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Malmö Arts and Eats

December 3, 2015

A winter weekend in Malmö , Sweden

The quiet side of the now infamous Øresund Bridge, Malmö is a cosy haven of modern art, architectural history and cosy Scandinavian hospitality. Malmö is Sweden's third largest city just over the bridge from Denmark's Copenhagen . Herewith are our recommendations for a winter weekend away.

By Rachel Ang

Moderna Museet

A joyful, vividly orange perforated steel-skinned box set within John Smedberg’s charming 1901 red brick electricity plant, Moderna Museet opened its operable facade up the cobblestones of Gasverksgatan in 2008. Since then it’s rapidly gained a reputation as one of Europe’s leading museums of modern and contemporary art. On currently until February 2 2016 is Objects and Bodies at Rest and in Motion, an exhibition which focuses on a group of artists working in New York in the 1960s and 70s. These experimental artists were working at the intersection of painting and spatial practice, questioning what art might be, and how an artwork is created. Curator Magnus af Petersens brings together a stellar constellation of work, including artists Carl Andre, Agnes Martin, Eva Hesse, Donald Judd, Sol LeWitt and Bruce Naumann.

Moderna Museet Malmo


See Saw, Simone Fortis


FEW N°46, Franz Erhard Walther


Simone Forti, Slant Board


Malmö Konsthall

A visit to Konsthall is essential, if only to experience the beautiful 1975 building by architect Klas Anshelm, inspired by the Paris studio of the sculptor Constantin Brâncuși. On now until January 10, 2016 is a breathtaking retrospective of US performance and video artist Joan Jonas, entitled Light Time Tales. Born in New York in 1936, Jonas was one of the first female artists to explore and combine performance and film work. This exhibition comprises four large-scale multi-media installations, as well as a multitude of video works which fill the exhibition hall and give an insight into the dynamic, experimental and surreal world of Jonas’ artistic practice. Her playful repetition and combinations of her motifs – dogs, circles, loops and dance – left me entranced and inspired.

Malmo Konsthall

Malmö konsthall

Joan Jonas


Joan Jonas, Double Lunar Rabbits, 2010


Malmö Konstmuseum

Konstmuseum is located within Malmöhus, an incredible structure and Scandinavia’s oldest surviving Renaissance castle. First built by Eric of Pomerania in 1434, it was reconstructed in the mid 16th century by King Christian III, repurposed as a prison in 1822, and finally transformed into a museum by architect Carl Axel Stoltz in 1932.

On now until January 17, 2016 is Rainbow in the Dark – about faith joy and pain, one of the most interesting, pertinent and courageous exhibitions I’ve had the pleasure of viewing in recent years. Curated by Galit Eilat and Sebastian Cichocki, the exhibition looks at religion, ritual and mysticism in our so-called post-secular age, tensions between religious and secular groups and organisations. The exhibition comprises paintings, photography, video, sculpture and installations, sometimes in strange tensions with one another.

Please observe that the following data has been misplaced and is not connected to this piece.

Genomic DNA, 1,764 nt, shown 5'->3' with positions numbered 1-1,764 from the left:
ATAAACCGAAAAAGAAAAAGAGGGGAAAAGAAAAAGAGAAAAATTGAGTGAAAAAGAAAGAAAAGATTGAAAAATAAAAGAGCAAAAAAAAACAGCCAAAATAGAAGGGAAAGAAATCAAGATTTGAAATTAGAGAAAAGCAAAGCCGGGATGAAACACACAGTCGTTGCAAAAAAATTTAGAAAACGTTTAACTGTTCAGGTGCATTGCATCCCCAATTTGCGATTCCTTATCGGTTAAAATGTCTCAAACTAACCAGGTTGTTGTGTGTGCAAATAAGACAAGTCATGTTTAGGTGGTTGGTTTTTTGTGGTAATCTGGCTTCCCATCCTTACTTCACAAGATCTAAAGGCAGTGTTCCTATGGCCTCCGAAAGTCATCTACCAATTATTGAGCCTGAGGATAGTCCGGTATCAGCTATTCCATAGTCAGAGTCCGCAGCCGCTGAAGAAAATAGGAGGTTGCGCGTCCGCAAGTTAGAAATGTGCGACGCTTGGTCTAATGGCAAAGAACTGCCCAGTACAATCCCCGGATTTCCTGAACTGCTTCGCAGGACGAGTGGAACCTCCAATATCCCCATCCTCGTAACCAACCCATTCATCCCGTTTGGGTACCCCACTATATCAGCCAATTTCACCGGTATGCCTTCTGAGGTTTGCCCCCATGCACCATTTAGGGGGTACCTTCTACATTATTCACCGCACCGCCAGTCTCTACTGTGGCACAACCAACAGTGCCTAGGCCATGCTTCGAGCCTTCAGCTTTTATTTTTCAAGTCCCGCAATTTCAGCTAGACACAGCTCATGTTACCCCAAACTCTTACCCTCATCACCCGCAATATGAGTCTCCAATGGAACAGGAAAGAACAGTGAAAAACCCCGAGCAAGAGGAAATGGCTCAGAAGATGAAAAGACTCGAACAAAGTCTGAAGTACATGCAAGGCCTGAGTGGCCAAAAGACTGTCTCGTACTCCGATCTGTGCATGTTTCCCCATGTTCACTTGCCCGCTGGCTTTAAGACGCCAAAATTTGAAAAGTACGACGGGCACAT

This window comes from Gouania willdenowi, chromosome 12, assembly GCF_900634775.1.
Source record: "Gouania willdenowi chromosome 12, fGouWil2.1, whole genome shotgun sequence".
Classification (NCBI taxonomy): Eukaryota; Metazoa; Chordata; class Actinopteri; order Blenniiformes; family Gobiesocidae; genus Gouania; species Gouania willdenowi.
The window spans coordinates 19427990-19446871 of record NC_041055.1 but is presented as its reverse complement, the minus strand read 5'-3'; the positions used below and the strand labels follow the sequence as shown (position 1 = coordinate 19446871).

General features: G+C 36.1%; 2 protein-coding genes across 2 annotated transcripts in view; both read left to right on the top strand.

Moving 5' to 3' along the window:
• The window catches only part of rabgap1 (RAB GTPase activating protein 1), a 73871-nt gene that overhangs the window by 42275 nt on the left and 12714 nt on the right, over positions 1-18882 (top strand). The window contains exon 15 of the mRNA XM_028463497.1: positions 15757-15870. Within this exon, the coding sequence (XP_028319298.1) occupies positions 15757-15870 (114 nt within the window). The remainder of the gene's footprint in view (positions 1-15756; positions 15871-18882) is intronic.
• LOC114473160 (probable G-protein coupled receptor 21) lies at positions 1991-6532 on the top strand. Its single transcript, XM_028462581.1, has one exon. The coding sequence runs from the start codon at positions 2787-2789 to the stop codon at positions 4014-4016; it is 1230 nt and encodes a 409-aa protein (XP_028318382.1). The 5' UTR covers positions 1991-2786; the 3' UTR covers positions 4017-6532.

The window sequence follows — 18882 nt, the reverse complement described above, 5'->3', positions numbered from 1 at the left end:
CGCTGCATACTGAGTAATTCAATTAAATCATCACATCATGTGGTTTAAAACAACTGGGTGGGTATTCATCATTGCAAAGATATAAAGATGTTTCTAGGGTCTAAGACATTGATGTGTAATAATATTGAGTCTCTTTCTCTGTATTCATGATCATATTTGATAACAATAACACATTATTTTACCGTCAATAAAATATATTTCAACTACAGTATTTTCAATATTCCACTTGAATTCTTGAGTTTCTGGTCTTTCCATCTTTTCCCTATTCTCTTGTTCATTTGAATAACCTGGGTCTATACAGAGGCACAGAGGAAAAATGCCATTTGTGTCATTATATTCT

A stand-out piece is Jumana Manna and Sille Storihle’s powerful 21 minute film, The Goodness Regime (2013). The film investigates the ideology and self-image of modern Norway – from the Crusades, via the adventures of Fridtjof Nansen and the trauma of wartime occupation, to the diplomatic theatre of the Oslo Peace Accords – enacted by a cast of children in both Norway and Palestine.

Malmo Konstmusuem


Jumana Manna Sille Storihle


Lene Alder Petersen & Bjorn Norgaard


Slavsandtatars Mother Tongues And Father Throats


Wael Shawky


David’s Patisserie

You’ll have worked up an appetite after all this castle-hopping and art-viewing, but fear not – you can find Malmö’s best patisserie in the historic St Gertrude district – so named after a chapel which stood there before the Reformation. Award-winning and rightly so, they offer French pastries, excellent coffee and light lunches in heritage-listed surrounds.

Davids Patisserie


A Slice of Swedish Hospitality

Perhaps the most authentic way to experience Swedish culture is to be invited into a local’s home for a traditional meal. A Slice of Swedish Hospitality is a network of households in the Skåne region who welcome visitors into their homes for lunch, dinner or fika, an afternoon meal consisting of coffee or tea accompanied by something sweet. This is a unique opportunity to experience Swedish cuisine, culture and people, exemplifying what makes life in Scandinavia so sweet.


Malmö Arts and Eats

Moderna Museet Malmö
Malmö Caroli, Ola Billgrens plats 2-4, 211 29 Malmö, Sweden
+46 40-685 79 37
Please note: closed on Mondays.

Malmö Konsthall
Johannesgatan 7, SE-205 80 Malmö, Sweden
+46 40-34 12 86
Open everyday, and until 9 PM on Wednesdays.

Malmö Konstmuseum
Malmöhusvägen 6, 201 24 Malmö, Sweden–fritid/Kultur–noje/Konst–design/Malmo-Konstmuseum/Utstallningar/Rainbow-in-the-Dark.html
+46 40-34 10 00
Open everyday.

David’s Patisserie
East Street 7b, 211 25 Malmö, Sweden
+46 40-630 80 80
Please note: closed on Sundays.

A Slice of Swedish Hospitality
Price: Lunch 350 SEK/person, Fika 150 SEK/person and Supper 550 SEK for adults and 350 SEK for kids.
Children 0-4 years old for free.

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